Traveling can be stressful, and being stuck in overpriced seats on an overbooked flight is the last thing you want. But you can make the experience as stress-free as possible by enlisting the help of a travel advisor. Travel advisors know the ins and outs of over 40 countries and can help by pre-planning your trip. You can also ask them to suggest activities and attractions to do on your trip, learn where to book the best deals on lodging and transportation, and more. It can be time-consuming to find a travel advisor, but it’s worth going the extra mile with one who can help you save time and money.
Internova, a global travel advisory and rewards program, is seeking to expand its presence in the travel advisory, rewards, and review market, with the launch of a new marketing campaign that will focus on launching online travel agency (OTA) partners and travel agents to market Internova programs.
Internova, the largest agency-based business of its kind in the United States, announced the launch of a new campaign in partnership with travel advisors to promote the benefits of internships to college students and high school students. The campaign will target traveling college students and high school students with internships, travel scholarships, and other opportunities that Internova and its partners offer. It will also highlight internship search sites like Internova’s Internura.com.Internova Travel Group, the travel advisor network, has launched a marketing campaign aimed at stimulating the use of travel advisors as the industry recovers. The campaign is called “Go Human. Book Human” and directs consumers to a BookHuman.Travel website where they can be connected with Internova advisors.
J.D. O’Hara, CEO, said the company has always done a great job at marketing to existing customers but there is a need to focus on the broader consumer – those who have not used a travel advisor in the past and might not even know they still exist and have been thriving. He said that while online travel agencies may have a role, machines will never replace what humans do, adding that the mandate for the campaign was simple: convince people to book with a travel advisor and that will lift the entire industry.
The new campaign was introduced by Brent Rivard, chief marketing officer, who said the pandemic brought to life “the horrors of travel disruptions,” as well as fantastic stories of advisors helping people – getting them home, obtaining refunds and credits, etc.
Saying “we might never have as attentive an audience as we do today” as far as selling the services of advisors, Rivard continued, “we wanted to make people fall in love with the idea of booking travel with people.” Artificial intelligence, he said, “is programmed to sell, not care.”
Initially, the “Go Human. Book Human.” campaign will run for 12 weeks and focus on New York and Los Angeles with digital content, including paid and organic social media, long and short-form video and public relations. It will focus on the top 25 zip codes and consumers aged 25 to 64 with Facebook and Instagram targeting. While the initial emphasis will be on leisure, business travelers will also be targeted, and the campaign will broaden to other segments down the line.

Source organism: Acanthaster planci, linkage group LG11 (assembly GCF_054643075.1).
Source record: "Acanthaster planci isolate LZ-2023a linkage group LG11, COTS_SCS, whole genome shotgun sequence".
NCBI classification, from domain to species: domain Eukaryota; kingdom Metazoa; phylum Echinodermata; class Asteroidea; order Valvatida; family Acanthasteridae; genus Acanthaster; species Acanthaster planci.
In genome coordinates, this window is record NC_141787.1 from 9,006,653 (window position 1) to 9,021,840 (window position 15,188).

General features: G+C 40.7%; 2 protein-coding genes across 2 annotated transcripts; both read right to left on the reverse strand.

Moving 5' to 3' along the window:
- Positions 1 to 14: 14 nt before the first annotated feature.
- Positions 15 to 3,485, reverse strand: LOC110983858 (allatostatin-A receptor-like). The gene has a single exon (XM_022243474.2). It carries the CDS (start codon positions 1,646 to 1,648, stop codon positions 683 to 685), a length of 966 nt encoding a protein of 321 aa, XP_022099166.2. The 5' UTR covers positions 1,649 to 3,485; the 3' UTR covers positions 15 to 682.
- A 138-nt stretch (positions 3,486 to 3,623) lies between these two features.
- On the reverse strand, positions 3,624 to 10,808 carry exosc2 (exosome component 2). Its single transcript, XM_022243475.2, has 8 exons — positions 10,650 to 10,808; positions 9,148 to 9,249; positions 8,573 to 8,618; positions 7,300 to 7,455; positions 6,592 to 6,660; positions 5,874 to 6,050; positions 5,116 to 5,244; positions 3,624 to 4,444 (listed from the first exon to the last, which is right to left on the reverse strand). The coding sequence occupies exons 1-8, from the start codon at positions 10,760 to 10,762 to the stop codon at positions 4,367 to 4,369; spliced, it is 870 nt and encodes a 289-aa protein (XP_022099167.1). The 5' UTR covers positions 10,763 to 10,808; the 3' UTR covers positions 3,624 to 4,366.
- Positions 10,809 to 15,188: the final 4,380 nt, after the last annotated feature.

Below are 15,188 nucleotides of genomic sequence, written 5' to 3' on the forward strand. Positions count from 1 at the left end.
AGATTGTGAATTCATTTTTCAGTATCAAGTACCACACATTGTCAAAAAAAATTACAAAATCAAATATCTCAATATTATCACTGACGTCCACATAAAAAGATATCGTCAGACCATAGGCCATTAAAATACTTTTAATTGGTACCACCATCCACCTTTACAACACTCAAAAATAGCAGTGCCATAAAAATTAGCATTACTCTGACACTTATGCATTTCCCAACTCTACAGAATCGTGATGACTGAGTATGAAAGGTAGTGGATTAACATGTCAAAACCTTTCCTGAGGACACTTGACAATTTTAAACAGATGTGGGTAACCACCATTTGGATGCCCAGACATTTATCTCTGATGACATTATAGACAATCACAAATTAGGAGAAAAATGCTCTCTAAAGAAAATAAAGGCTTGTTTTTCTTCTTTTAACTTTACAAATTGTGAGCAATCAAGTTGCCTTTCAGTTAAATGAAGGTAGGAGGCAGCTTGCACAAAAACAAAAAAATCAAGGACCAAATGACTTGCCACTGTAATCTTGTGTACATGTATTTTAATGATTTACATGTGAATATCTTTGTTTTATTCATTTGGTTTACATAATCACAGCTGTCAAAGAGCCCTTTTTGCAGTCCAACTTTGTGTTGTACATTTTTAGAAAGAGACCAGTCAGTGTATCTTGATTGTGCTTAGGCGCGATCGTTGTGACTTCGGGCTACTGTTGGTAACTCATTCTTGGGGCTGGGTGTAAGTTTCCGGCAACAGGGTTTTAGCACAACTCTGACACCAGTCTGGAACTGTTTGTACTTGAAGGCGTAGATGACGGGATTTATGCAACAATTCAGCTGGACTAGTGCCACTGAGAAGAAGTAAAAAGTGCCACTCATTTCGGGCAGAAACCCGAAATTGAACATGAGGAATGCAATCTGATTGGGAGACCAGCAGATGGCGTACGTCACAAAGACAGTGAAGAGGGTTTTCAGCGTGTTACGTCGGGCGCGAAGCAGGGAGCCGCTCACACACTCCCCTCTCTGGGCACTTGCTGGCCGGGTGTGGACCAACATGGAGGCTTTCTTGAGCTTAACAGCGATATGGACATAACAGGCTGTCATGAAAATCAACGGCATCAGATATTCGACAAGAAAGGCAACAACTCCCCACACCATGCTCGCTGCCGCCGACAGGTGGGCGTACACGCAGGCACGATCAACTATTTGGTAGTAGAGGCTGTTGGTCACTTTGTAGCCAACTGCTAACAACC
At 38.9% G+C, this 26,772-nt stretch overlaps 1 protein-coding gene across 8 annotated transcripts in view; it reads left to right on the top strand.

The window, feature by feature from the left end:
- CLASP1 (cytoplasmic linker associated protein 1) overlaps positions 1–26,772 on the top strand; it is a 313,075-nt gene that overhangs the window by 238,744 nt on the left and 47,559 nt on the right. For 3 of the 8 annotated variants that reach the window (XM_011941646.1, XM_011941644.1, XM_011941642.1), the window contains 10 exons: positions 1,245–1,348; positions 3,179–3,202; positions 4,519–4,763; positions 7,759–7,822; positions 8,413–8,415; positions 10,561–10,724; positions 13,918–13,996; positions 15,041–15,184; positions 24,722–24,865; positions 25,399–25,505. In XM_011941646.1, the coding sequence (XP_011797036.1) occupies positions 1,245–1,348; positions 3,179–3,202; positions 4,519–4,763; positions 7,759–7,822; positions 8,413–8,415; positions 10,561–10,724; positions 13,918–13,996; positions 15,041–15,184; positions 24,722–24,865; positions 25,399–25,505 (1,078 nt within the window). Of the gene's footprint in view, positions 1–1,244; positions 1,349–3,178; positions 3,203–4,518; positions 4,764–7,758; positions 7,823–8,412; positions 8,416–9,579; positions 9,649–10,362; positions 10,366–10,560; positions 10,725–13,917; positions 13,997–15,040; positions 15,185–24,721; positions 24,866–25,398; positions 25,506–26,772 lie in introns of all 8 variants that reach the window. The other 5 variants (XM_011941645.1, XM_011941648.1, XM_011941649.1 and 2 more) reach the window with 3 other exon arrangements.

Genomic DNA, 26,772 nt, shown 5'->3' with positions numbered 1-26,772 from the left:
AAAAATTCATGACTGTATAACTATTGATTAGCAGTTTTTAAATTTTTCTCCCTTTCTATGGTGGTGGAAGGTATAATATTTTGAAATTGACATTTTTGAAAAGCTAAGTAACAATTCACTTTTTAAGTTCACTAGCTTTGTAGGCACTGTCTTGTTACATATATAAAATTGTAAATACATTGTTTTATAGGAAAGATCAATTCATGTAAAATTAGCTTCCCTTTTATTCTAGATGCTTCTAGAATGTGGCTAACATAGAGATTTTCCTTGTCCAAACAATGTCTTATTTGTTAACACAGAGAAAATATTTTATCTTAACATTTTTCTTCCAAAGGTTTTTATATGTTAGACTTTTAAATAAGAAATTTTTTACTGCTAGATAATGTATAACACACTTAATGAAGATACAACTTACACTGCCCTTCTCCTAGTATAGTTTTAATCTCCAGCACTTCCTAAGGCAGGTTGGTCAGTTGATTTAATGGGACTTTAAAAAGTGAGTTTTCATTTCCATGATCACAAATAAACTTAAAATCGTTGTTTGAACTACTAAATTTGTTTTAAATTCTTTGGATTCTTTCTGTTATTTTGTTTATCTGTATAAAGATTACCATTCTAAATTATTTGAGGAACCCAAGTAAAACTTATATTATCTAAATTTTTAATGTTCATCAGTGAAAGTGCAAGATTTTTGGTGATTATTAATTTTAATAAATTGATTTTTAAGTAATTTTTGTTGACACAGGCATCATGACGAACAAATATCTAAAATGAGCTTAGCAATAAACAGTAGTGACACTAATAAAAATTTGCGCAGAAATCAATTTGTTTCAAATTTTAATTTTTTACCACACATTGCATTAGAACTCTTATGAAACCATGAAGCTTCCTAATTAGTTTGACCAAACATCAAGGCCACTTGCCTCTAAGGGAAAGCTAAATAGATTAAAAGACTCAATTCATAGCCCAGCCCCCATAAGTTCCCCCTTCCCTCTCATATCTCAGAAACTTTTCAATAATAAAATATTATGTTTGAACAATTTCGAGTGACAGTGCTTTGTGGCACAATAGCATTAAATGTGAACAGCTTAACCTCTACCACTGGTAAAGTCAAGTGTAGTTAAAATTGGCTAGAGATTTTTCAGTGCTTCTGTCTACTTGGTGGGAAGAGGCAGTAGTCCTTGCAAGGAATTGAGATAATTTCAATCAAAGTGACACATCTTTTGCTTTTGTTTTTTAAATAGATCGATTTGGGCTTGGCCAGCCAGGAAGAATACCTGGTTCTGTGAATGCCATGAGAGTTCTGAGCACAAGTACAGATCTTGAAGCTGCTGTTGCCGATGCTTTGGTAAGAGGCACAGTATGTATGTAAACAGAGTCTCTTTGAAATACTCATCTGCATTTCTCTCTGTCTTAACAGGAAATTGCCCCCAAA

The overall message will be the superiority of humans booking travel with taglines like: “If machines can’t dream, how will they plan your dream vacation?” Another is: “0% of bots understand the importance of making the last flight out.”
When consumers get to the BookHuman.Travel site, they will be directed by filters (geography, specialty, etc.) to an appropriate advisor as quickly and efficiently as possible. While video chat, phone chat and texting will all be options, it is expected, said Rivard, that a majority of the exchanges will be video chat, which people have gotten used to during the pandemic.
At first, members of the Global Travel Collection (GTC) – Internova’s most upscale brands – will be involved. The campaign will launch with 33 advisors, but that is expected to grow rapidly. Angie Licea, president of GTC, said the point of the campaign is to have consumers ask “Why would you not use an advisor? The cost of not doing so is too great.”
She also said the company is investing in the entire industry with this campaign and “a ton” of advisors are already on a waitlist for phase 2. If all GTC advisors are interested, said Licea, they will be welcome because the infrastructure is in place. To be eligible, advisors need to sign onto a chat platform and complete a profile. There is no cost to advisors and no preferential treatment. Advisors were chosen to create a good mix as far as geography, specialties, etc.
The 1300 GTC advisors were shown the campaign this week, said Don Jones, chief marketing officer for GTC, and their enthusiasm and engagement was “overwhelming and gratifying, giving us confidence we were on the right track.” He said these members “might be the best advisors in the business but not necessarily the best marketers.”
O’Hara said this kick-off twelve-week period is only “the tip of the iceberg” as far as advisor participation and the eventual reach of the campaign.
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